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NPL Makes Hot Christmas Pudding


More Than Time Signals

Heat With A Purpose

PL does not just send out a time signal by radio (at 60kHz). The temperature experts at the National Physical Laboratory (NPL) created a Christmas pudding, complete with sprigs of holly, from various forms of graphite. The pudding was placed in a high-temperature furnace and heated to 2,200 °C, (or 2,473 K, where K is kelvin, the SI unit of temperature).

When the pudding was heated, its parts glowed with differing levels of brightness due to the contrasting emissivity of each form of graphite used. NPL then took pictures with a standard SLR camera and a thermal imager. NPL’s temperature and humidity team use the high-temperature furnace to calibrate non-contact thermometers and thermal imagers, from around 1000 °C to about 3000 °C, to the international temperature scale of 1990 (the ITS-90).

It is also used to compare temperature calibration capability with other national measurement institutes around the world. In the future, the furnace will be used with high-temperature fixed-point cells to realise the kelvin with very low uncertainties, from around 1000 °C and above, and then disseminate it to accredited calibration laboratories and other users. You probably have some graphite at home as it is what is commonly known as ’pencil lead’.

However, graphite is not lead at all, it is a form of carbon. Graphite is a good conductor of heat and electricity and has an incredibly high melting (sublimation) temperature of around 3,700 °C. A layer of graphite one atom thick is called graphene which has some incredible properties that NPL exploits. Reliable temperature measurement is required in areas as diverse as healthcare, manufacturing, meteorology, defence and energy production, and is a key indicator of climate change across the world. Temperature measurement touches on most areas of human endeavour in modern society.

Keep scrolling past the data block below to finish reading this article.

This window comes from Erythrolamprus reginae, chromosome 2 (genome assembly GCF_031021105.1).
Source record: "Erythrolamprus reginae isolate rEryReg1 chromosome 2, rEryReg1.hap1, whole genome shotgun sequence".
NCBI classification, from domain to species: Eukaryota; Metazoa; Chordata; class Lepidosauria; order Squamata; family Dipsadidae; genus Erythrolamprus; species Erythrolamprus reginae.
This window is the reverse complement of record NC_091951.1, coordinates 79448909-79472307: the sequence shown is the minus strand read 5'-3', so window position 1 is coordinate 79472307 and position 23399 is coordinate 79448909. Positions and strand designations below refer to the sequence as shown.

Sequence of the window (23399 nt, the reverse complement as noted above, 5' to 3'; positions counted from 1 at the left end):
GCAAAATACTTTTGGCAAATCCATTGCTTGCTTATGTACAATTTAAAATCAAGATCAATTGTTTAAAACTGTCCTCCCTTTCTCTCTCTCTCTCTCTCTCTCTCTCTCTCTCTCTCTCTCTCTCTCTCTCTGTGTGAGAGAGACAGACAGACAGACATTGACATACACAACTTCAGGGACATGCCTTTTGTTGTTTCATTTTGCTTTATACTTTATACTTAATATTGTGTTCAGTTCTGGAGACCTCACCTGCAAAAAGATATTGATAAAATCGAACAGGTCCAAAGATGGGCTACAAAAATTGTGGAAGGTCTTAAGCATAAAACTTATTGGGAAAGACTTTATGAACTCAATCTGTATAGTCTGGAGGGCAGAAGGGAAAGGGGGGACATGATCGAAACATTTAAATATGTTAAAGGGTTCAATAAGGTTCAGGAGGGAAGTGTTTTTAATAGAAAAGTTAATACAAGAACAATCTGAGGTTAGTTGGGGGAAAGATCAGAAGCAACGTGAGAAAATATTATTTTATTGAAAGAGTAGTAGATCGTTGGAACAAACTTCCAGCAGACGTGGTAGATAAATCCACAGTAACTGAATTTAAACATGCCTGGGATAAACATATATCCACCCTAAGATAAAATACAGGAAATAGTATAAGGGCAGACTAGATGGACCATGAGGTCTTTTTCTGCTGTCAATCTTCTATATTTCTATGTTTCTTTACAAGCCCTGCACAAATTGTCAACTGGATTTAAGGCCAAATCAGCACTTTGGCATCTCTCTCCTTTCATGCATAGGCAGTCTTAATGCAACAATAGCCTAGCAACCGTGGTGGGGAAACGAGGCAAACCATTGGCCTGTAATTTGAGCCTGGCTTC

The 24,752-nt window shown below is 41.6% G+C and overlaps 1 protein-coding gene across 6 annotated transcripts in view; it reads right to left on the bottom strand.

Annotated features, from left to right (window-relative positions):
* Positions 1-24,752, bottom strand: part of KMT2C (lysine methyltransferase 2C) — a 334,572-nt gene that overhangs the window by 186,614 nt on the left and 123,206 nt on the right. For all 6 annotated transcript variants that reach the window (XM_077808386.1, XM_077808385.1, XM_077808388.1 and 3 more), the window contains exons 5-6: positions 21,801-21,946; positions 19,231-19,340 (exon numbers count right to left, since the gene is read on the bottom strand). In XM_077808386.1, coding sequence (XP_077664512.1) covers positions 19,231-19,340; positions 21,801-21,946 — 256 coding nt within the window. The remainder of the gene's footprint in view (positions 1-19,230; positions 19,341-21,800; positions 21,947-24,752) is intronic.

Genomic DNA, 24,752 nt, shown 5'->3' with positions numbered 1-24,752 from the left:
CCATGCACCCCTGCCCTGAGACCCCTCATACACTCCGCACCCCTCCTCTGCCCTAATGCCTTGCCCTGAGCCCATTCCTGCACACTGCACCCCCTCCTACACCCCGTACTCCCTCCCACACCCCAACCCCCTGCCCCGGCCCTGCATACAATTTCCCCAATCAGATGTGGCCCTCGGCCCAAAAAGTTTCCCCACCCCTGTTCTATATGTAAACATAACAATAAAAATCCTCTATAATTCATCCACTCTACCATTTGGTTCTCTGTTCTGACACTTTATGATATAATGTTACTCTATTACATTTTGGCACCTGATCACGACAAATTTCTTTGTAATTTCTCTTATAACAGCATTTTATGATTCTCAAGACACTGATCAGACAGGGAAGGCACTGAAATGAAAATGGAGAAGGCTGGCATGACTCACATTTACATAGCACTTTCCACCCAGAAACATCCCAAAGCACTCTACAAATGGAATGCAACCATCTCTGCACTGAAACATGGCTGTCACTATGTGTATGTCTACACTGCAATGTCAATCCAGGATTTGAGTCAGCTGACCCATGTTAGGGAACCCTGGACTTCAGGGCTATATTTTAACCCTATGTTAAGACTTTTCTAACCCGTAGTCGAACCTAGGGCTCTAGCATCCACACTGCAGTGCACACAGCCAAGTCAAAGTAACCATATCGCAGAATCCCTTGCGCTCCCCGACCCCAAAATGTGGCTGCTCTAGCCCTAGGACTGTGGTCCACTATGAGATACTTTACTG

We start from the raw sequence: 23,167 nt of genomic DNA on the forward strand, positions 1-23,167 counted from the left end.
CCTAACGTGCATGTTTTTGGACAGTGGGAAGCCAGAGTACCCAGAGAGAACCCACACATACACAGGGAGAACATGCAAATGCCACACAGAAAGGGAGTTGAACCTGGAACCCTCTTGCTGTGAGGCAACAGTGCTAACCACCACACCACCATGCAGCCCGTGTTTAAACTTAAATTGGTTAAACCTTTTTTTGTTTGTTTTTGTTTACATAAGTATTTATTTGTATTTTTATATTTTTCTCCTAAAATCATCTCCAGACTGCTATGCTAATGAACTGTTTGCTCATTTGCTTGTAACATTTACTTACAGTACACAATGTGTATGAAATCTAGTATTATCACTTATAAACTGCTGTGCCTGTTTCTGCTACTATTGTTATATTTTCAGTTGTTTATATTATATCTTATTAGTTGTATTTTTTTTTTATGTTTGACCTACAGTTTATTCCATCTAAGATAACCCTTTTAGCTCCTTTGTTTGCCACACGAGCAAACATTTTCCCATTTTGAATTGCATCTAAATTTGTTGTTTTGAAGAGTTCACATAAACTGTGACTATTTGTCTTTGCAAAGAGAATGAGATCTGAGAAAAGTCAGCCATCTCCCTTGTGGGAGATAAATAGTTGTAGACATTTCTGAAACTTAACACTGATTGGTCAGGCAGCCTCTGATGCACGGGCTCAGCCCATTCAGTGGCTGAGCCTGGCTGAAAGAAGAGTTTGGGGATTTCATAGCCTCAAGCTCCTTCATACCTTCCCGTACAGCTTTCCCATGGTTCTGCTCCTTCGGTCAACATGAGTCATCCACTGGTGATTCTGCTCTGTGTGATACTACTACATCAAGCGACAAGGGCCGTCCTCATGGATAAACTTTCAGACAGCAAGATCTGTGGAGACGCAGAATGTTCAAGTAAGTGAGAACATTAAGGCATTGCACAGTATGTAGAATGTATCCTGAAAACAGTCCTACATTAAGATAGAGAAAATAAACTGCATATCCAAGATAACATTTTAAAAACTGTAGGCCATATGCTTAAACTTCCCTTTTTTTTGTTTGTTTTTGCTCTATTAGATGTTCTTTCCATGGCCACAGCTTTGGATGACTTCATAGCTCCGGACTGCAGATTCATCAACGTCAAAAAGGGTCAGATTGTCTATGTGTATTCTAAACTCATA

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For example, although widespread fever screening was not recommended for COVID-19, the pandemic highlighted the requirement for reliable fever screening as a first line of defence to control the spread of infection.

(Source & Picture-Credit: NPL; [email protected])

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